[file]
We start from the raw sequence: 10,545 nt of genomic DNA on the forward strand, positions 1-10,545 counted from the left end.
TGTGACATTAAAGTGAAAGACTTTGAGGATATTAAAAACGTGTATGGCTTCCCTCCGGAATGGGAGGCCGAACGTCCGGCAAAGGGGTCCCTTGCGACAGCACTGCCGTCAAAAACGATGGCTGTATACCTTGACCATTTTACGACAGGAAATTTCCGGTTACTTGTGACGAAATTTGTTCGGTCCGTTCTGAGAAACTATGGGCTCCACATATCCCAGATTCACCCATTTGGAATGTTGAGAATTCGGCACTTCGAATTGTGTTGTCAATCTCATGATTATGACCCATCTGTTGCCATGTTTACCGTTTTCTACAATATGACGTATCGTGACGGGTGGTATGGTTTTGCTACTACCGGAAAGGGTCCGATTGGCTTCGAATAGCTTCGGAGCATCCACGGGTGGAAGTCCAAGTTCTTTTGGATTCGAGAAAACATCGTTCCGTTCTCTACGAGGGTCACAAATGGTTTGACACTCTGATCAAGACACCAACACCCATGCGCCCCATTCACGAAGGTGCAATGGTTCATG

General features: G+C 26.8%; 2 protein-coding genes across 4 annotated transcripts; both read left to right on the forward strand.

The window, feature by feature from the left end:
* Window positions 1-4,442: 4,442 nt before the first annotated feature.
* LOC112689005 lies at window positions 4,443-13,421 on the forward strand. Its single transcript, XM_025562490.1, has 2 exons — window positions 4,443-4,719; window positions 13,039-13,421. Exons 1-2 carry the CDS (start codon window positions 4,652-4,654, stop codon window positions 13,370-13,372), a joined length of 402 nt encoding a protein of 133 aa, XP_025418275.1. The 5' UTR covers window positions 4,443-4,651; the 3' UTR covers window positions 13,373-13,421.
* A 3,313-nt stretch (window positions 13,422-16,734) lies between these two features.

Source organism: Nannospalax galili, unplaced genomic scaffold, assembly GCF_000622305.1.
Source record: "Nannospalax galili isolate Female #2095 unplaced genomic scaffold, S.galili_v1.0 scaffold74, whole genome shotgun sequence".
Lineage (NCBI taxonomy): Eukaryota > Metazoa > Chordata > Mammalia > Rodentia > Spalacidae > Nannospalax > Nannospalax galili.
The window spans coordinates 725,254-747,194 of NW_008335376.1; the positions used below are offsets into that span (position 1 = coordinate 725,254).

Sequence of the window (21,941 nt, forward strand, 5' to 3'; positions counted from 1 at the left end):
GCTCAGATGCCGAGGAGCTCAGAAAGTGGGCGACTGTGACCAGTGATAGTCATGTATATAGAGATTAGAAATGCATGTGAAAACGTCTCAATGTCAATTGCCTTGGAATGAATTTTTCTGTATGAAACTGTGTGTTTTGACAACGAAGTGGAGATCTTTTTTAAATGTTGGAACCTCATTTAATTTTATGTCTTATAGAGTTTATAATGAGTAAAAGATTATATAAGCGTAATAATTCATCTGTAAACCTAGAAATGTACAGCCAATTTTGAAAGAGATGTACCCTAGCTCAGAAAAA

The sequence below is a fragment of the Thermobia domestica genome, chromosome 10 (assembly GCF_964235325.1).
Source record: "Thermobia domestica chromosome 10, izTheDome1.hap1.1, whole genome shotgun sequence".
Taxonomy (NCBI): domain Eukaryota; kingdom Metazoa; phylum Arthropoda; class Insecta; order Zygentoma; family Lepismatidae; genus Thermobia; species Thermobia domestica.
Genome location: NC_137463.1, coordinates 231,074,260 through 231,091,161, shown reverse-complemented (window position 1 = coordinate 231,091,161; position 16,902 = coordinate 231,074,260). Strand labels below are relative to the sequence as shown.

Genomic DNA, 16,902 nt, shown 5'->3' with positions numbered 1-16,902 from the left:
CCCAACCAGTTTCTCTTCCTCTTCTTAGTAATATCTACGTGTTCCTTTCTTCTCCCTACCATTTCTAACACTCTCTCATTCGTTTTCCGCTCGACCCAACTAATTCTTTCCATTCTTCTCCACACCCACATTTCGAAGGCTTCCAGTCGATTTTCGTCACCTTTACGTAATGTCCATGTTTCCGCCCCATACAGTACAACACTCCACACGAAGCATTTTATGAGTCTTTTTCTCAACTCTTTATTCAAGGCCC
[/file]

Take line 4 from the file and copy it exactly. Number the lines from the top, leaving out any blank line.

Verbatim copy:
The window, feature by feature from the left end: